The tone of Dizzie Gillespie and Sonny Sit's solos is notably more optimistic and cheerful. Dizzie Gillespie once again introduces some elements of Bebop into the context of his solos to enrich the more set harmony of the rest of the song. The end of the song actually features Dizzie Gillespie and OSnny Sitt singing along, really capturing the duet style of the song that was first introduced by the horn section.
While this is occurring, the piano plays a much faster rhythm, and is allowed to interject between the horn sections, rather than remain a silent back drop as seen in "Blues After Dark." The piano strikes sharp chords, even during the two horn solos. This sets a faster paced rhythm and lightens up the overall harmony of the song. However, the drums and bass once again take a more supportive role, allow the piano to be the center piece of the rhythm section.
"Lover Man" is a much shorter piece played at the same concert in 1958 in Belgium. Once again, there is Dizzie Gillespie on the trumpet, Sonny Sitt on the tenor sax, Ray Brown on the bass, Lou Levy on the piano, and Gus Johnson on the drums. The angle of this taped performance is set differently than the other two, and there is more light being cast on stage. This helps deliver a more up beat melody and provide an interesting contrast, with the piano at the center of the camera during most of the performance.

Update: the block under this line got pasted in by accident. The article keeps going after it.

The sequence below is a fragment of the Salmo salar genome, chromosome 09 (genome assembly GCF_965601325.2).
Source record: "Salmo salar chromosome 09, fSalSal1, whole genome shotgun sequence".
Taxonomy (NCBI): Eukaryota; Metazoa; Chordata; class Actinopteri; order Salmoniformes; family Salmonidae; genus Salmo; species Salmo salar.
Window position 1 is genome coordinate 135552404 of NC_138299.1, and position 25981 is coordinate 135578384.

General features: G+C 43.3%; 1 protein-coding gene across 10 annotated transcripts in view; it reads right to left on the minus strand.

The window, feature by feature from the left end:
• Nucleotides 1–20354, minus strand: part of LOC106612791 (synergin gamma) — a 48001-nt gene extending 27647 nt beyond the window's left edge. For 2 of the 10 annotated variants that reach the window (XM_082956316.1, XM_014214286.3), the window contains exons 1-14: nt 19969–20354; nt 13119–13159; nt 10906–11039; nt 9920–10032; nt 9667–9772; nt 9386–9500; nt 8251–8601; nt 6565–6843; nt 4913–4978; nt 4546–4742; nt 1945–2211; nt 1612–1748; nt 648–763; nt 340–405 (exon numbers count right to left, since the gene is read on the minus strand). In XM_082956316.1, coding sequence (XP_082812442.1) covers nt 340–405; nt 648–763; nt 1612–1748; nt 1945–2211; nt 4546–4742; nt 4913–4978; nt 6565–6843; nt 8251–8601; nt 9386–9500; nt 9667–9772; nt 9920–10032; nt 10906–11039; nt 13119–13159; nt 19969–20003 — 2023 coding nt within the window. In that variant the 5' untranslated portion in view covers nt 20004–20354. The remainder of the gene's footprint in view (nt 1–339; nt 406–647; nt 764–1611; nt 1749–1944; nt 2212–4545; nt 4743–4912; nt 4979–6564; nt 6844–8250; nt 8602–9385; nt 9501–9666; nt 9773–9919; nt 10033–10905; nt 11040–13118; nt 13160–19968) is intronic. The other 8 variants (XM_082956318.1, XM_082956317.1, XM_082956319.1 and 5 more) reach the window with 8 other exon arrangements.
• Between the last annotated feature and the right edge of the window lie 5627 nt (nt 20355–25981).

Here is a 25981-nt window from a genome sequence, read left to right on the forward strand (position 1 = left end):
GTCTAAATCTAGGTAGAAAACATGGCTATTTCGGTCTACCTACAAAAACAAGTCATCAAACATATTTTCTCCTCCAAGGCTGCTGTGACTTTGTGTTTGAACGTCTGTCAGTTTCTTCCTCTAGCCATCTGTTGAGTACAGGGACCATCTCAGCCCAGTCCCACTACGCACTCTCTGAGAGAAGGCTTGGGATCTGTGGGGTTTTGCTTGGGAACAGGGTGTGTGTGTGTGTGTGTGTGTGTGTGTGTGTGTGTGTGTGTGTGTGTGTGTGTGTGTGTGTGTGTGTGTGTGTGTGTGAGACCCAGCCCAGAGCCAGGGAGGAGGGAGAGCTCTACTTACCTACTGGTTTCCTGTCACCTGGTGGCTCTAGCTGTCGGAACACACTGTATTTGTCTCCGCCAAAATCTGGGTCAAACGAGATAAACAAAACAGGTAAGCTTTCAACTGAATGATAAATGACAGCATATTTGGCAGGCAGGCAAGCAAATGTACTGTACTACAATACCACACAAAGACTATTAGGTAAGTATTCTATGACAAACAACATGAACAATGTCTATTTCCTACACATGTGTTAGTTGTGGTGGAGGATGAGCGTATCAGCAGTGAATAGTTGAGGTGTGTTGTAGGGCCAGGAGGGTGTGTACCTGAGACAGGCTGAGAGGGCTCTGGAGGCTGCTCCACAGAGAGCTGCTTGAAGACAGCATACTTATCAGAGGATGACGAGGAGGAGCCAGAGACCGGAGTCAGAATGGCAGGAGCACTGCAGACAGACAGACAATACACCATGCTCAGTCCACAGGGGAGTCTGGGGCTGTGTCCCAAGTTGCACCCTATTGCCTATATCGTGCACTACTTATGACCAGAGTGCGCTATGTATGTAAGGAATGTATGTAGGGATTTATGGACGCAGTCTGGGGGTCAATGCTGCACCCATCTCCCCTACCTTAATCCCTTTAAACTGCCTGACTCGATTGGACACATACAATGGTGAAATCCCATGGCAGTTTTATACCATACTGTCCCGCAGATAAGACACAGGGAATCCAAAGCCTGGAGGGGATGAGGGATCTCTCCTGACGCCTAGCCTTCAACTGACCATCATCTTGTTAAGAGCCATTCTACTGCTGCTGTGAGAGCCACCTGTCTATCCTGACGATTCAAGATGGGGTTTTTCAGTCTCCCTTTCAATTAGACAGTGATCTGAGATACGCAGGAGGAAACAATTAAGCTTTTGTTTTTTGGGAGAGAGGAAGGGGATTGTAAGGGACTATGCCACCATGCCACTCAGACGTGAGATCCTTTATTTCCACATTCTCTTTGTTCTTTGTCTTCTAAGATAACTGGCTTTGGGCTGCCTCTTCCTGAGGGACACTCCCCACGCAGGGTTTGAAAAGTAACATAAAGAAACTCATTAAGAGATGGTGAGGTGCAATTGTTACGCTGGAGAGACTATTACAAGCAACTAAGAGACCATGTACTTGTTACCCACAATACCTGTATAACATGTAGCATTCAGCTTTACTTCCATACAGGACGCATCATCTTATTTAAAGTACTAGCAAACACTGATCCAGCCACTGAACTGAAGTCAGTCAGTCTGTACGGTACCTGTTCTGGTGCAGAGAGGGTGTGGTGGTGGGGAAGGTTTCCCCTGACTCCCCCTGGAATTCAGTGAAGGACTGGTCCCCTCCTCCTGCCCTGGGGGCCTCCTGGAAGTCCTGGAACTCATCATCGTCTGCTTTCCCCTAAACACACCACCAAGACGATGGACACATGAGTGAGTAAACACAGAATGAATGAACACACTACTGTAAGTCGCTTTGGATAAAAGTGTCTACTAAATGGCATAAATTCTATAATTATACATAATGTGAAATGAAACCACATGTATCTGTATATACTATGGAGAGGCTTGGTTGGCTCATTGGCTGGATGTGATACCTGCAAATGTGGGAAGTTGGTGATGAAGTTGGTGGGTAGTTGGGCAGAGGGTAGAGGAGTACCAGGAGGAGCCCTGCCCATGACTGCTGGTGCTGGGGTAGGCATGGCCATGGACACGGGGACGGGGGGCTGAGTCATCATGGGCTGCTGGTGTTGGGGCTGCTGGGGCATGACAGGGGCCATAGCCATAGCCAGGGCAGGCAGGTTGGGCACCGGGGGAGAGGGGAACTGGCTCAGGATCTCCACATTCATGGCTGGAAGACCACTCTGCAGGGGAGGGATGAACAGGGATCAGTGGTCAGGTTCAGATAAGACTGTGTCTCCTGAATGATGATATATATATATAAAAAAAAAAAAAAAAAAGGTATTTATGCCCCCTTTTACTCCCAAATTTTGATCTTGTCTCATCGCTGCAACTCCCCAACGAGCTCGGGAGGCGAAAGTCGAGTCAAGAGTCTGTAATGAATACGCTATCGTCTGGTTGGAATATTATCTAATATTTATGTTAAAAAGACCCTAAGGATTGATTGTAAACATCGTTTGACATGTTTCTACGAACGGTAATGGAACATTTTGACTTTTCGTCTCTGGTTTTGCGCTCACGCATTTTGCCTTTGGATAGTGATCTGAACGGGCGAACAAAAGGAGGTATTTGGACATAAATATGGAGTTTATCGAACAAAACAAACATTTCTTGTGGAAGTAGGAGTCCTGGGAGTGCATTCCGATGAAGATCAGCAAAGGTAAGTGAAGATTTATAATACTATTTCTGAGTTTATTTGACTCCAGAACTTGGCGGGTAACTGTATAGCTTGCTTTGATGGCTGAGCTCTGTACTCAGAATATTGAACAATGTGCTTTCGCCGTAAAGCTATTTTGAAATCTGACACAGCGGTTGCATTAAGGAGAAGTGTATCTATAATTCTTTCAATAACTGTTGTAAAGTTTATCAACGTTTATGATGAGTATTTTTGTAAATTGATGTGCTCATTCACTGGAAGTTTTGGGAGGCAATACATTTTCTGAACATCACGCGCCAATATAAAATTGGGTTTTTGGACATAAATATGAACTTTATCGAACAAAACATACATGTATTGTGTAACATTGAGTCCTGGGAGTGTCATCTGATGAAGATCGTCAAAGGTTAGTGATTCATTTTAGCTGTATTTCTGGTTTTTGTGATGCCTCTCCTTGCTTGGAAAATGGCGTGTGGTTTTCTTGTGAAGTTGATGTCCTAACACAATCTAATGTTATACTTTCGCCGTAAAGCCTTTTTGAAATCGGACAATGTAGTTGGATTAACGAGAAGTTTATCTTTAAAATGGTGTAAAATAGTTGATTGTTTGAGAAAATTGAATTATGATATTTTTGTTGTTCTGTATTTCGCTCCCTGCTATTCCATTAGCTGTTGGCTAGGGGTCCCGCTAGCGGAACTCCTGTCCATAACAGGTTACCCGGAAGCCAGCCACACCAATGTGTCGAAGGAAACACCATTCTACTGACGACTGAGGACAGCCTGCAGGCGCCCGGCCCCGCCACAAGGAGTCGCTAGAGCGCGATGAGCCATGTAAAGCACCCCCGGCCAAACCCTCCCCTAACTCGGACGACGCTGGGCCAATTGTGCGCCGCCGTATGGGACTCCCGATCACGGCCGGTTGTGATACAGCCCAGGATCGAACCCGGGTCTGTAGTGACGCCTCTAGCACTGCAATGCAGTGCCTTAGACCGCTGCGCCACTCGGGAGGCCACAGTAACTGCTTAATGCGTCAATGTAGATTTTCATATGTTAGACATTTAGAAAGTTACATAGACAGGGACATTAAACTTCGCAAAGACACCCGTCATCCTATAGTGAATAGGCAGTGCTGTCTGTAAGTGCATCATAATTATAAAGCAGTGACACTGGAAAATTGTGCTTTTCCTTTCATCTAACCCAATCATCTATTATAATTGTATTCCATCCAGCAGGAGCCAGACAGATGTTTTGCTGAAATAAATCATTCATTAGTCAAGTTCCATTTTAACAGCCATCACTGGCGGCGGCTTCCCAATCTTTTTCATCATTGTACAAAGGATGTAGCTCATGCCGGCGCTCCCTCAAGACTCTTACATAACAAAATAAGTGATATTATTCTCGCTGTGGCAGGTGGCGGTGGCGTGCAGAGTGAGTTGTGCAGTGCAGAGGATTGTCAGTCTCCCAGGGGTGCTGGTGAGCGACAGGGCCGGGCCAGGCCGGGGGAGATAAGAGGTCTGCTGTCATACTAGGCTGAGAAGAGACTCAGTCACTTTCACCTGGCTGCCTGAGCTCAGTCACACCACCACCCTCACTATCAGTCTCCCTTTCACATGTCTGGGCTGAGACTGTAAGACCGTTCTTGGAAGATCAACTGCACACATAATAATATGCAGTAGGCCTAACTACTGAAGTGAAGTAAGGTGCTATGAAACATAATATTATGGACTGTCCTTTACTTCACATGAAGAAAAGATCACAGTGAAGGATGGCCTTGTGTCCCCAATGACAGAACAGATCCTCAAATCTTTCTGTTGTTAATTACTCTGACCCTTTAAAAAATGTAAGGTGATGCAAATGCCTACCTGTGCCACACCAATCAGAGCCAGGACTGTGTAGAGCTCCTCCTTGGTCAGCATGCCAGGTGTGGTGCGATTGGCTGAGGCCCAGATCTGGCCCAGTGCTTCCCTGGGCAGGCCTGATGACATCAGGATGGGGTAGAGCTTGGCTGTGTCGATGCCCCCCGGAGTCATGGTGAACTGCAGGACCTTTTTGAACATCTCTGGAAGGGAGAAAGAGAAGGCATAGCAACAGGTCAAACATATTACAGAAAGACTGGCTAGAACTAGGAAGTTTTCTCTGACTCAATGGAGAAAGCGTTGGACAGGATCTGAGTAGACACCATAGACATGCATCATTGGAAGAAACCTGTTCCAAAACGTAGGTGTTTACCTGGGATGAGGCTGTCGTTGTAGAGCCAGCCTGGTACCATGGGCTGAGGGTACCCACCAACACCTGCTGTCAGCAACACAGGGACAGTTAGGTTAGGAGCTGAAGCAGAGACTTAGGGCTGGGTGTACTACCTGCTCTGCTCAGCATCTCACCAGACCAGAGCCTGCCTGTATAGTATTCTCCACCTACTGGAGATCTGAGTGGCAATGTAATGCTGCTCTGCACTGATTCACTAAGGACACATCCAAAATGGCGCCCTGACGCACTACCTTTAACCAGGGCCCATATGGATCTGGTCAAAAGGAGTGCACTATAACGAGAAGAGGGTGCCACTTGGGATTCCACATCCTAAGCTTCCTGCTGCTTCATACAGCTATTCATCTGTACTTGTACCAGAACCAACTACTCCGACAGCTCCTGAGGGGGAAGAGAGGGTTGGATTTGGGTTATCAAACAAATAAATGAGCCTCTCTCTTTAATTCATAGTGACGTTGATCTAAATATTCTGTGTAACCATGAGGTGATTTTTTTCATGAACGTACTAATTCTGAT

This is definitely in more Bebop style. It features faster and more complex harmonies throughout the piece. The solos of the horn section provide an interesting array of twists and turns that keeps the harmony upbeat and challenging. At one point, Sonny Sitt is left to himself at the end of the song, blurting out a complex array of notes in true Bebop fashion. Here, Ray Brown plays a walking bass, slowly moving the rhythmic section up and down to accompany the complex nature of the horn section's melodies.
The company seems to have just finished a quick break, as Sonny Sitt grabs for his saxophone off the floor. It is the same intimate setting...
Again Dizzie Gillespie and Sonny Sitt make up the horn section, with Ray Brown, Lou Levy, and Gus Johnson being the rhythm section. It takes a while to get into the piece, but when they start it explodes in true Bebop fashion.
The harmony of the horns is loud, upbeat, and fast paced. It features a very complex harmony with a fast tempo, set by both the horn and rhythm sections. Unlike the other songs, where the rhythm section is relatively generating only slow support, they are allowed to explode with their own fast paced energy and complexity in "Blues Walk." In fact, Gus Johnson is much more vocal here on the drums than the other three pieces played that same night in Belgium.